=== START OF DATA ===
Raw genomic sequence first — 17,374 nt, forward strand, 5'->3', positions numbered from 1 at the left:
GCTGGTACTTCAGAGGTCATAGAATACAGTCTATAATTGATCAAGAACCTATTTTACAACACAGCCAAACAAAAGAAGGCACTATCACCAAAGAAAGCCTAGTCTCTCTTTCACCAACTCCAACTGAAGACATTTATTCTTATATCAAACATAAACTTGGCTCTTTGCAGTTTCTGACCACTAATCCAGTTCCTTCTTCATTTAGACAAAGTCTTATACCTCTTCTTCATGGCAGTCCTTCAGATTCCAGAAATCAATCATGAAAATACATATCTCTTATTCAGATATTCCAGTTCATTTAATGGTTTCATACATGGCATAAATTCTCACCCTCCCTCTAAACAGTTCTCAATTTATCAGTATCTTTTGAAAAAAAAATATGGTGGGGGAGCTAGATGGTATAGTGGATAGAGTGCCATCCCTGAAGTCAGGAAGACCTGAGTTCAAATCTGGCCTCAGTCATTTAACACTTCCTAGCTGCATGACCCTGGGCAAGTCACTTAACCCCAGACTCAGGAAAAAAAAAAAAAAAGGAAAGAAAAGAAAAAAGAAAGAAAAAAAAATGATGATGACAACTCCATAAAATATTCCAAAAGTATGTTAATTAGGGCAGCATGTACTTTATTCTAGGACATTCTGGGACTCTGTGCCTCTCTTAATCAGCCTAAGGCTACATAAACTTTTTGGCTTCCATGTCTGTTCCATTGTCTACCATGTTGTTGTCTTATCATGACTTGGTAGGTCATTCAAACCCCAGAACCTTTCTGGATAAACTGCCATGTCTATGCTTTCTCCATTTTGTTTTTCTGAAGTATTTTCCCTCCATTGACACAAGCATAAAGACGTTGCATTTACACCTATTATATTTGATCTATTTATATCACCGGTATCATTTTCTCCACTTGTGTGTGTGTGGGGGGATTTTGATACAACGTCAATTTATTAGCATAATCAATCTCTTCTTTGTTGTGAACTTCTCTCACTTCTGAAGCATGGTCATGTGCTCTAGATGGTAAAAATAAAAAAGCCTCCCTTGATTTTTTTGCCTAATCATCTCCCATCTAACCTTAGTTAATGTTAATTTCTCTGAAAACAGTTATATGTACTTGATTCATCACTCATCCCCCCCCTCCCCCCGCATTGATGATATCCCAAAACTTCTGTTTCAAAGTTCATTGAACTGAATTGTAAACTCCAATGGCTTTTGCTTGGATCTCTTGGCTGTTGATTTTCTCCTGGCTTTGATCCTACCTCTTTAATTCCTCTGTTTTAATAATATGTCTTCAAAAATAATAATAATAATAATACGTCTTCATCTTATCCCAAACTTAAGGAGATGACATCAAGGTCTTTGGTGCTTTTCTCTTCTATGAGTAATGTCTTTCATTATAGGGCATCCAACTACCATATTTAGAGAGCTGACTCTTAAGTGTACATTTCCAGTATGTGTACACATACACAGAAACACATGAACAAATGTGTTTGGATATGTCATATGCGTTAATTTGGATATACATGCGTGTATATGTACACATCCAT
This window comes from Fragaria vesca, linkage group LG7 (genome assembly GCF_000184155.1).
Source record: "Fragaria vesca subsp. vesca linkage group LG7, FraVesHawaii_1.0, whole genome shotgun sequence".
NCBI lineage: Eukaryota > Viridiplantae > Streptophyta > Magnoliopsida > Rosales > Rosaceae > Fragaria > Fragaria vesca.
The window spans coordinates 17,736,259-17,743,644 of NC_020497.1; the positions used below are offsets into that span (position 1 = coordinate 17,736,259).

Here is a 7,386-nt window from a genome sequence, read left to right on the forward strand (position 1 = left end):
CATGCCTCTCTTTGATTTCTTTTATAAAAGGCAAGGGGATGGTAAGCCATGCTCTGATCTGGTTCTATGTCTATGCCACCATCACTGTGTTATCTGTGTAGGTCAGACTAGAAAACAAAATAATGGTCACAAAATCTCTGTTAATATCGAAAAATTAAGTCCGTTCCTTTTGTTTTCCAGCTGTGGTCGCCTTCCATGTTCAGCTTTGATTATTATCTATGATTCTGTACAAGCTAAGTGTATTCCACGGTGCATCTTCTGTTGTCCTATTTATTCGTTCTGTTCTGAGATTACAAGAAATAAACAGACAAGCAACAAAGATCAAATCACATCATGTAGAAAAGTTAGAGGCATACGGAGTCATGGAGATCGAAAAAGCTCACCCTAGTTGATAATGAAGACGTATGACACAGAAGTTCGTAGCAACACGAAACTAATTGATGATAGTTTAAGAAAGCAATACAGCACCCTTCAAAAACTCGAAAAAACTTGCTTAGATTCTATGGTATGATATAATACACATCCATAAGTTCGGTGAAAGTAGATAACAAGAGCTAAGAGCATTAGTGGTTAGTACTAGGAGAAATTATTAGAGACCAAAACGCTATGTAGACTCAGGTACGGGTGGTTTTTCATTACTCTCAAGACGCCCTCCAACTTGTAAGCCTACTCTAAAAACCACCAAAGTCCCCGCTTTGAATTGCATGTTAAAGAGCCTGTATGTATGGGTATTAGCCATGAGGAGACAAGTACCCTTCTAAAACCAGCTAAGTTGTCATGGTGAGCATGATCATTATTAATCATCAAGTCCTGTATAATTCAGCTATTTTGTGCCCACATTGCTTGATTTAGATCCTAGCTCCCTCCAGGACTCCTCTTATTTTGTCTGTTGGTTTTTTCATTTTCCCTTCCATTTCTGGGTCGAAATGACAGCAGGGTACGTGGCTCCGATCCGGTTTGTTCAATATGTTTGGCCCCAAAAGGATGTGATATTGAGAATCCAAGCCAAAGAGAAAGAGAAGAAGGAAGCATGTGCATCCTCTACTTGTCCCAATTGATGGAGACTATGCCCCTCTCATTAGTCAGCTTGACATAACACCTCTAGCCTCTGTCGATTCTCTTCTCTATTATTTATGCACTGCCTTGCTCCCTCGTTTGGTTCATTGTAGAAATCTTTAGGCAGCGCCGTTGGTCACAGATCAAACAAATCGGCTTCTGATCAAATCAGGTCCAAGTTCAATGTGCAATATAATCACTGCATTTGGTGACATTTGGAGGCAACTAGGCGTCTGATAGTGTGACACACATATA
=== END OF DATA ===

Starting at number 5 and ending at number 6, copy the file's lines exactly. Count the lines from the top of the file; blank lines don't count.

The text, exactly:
NCBI lineage: Eukaryota > Viridiplantae > Streptophyta > Magnoliopsida > Rosales > Rosaceae > Fragaria > Fragaria vesca.
The window spans coordinates 17,736,259-17,743,644 of NC_020497.1; the positions used below are offsets into that span (position 1 = coordinate 17,736,259).